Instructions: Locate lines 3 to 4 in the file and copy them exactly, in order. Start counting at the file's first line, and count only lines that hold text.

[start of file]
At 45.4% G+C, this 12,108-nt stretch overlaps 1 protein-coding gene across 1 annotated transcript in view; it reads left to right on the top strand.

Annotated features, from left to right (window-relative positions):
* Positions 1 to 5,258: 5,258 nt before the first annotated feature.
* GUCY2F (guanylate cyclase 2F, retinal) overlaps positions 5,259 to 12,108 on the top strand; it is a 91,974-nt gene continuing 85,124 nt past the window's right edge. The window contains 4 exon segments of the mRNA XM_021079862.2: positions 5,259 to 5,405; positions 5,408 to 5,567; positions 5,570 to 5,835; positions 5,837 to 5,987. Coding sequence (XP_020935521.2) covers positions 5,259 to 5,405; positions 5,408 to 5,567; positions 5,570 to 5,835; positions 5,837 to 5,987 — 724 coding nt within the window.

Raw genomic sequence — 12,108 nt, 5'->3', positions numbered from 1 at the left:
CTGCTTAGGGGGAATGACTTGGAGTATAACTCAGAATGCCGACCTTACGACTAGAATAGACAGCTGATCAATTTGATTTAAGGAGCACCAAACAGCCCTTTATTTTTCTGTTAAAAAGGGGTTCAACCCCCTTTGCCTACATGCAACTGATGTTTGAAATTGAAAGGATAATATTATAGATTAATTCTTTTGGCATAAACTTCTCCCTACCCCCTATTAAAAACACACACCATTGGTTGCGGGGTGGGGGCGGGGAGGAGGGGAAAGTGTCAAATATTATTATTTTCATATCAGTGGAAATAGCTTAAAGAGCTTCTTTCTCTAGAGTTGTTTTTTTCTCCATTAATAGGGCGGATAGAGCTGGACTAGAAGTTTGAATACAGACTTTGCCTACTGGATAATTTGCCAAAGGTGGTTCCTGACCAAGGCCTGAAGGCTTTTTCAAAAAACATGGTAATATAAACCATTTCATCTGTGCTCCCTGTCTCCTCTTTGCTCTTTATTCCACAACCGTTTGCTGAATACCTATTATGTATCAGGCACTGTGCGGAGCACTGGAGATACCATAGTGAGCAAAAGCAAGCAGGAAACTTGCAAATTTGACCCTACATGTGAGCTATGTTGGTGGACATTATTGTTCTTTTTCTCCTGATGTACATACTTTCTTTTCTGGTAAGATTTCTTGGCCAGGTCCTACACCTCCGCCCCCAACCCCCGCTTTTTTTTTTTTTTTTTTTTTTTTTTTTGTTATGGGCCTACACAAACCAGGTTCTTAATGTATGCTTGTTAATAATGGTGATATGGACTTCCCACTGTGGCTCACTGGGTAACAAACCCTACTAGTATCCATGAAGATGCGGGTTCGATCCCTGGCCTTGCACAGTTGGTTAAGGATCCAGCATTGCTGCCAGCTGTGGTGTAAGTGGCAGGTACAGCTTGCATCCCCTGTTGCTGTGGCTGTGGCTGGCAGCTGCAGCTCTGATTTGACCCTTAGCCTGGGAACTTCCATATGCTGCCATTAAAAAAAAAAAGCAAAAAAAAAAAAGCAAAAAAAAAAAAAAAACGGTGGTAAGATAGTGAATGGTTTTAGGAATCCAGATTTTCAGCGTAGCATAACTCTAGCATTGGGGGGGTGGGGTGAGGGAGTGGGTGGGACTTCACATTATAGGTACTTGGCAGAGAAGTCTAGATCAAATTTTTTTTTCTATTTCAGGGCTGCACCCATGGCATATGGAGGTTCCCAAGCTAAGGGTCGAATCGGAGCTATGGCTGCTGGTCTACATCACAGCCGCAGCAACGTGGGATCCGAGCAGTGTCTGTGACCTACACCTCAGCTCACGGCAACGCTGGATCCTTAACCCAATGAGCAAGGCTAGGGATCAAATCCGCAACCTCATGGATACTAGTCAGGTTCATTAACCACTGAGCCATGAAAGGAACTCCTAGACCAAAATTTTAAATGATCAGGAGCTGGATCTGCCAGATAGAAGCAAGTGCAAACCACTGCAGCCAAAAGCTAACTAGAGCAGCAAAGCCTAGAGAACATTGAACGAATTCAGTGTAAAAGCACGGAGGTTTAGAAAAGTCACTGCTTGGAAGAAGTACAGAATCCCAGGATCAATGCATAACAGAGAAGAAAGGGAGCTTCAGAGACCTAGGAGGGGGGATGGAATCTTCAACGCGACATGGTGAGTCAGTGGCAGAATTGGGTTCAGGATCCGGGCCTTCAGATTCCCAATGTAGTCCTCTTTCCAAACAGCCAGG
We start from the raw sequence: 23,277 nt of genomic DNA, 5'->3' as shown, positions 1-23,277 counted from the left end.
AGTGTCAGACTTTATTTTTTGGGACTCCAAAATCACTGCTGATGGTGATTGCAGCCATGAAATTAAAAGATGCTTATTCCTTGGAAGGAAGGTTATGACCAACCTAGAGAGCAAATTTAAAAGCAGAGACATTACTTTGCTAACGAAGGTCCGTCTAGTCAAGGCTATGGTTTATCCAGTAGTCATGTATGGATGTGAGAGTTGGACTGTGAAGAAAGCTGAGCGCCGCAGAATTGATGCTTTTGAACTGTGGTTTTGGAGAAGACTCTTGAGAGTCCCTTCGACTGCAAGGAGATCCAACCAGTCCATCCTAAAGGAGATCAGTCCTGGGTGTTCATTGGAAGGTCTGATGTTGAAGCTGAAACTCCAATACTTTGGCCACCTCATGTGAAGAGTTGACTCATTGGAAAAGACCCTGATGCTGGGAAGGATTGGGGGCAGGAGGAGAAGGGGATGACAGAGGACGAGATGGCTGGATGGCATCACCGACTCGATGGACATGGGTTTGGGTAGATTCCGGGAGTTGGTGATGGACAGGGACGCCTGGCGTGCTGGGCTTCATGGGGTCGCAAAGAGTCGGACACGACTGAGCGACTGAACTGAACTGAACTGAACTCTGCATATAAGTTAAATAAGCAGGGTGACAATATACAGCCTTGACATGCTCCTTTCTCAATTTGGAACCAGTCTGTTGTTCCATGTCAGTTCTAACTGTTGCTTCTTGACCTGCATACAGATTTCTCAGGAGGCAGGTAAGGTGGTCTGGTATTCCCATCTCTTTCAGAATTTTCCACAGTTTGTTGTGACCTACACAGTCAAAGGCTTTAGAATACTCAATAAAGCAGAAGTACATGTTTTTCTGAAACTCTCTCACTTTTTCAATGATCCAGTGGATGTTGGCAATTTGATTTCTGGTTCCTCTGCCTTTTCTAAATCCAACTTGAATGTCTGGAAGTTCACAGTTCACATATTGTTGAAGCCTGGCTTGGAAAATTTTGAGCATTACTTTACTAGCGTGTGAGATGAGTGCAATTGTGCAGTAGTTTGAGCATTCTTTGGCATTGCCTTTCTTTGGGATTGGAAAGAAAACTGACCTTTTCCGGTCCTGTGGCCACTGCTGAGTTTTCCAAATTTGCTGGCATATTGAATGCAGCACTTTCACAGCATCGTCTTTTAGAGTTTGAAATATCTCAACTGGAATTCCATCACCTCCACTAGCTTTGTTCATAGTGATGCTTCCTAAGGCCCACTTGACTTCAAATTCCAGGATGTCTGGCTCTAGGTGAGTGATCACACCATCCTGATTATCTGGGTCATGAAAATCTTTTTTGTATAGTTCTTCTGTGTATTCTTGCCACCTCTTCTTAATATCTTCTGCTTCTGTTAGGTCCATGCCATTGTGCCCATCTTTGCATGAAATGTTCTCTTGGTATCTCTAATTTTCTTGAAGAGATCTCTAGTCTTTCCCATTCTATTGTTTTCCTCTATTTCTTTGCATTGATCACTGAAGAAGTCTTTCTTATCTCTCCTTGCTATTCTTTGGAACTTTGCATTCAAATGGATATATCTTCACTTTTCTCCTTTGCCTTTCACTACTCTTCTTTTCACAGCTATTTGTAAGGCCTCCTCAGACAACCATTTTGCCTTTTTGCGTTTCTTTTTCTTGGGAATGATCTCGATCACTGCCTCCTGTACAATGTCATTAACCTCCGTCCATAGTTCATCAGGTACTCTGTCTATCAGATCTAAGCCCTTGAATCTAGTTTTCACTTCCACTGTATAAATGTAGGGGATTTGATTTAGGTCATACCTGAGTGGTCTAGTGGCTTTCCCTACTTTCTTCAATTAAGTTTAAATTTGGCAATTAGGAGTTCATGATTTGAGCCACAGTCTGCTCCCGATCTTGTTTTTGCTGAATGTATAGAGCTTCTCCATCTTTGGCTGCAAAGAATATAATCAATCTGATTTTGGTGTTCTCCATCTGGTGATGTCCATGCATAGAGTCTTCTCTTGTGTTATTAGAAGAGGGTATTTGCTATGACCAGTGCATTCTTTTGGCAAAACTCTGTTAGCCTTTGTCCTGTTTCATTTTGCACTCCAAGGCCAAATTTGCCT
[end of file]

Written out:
* Positions 1 to 5,258: 5,258 nt before the first annotated feature.
* GUCY2F (guanylate cyclase 2F, retinal) overlaps positions 5,259 to 12,108 on the top strand; it is a 91,974-nt gene continuing 85,124 nt past the window's right edge. The window contains 4 exon segments of the mRNA XM_021079862.2: positions 5,259 to 5,405; positions 5,408 to 5,567; positions 5,570 to 5,835; positions 5,837 to 5,987. Coding sequence (XP_020935521.2) covers positions 5,259 to 5,405; positions 5,408 to 5,567; positions 5,570 to 5,835; positions 5,837 to 5,987 — 724 coding nt within the window.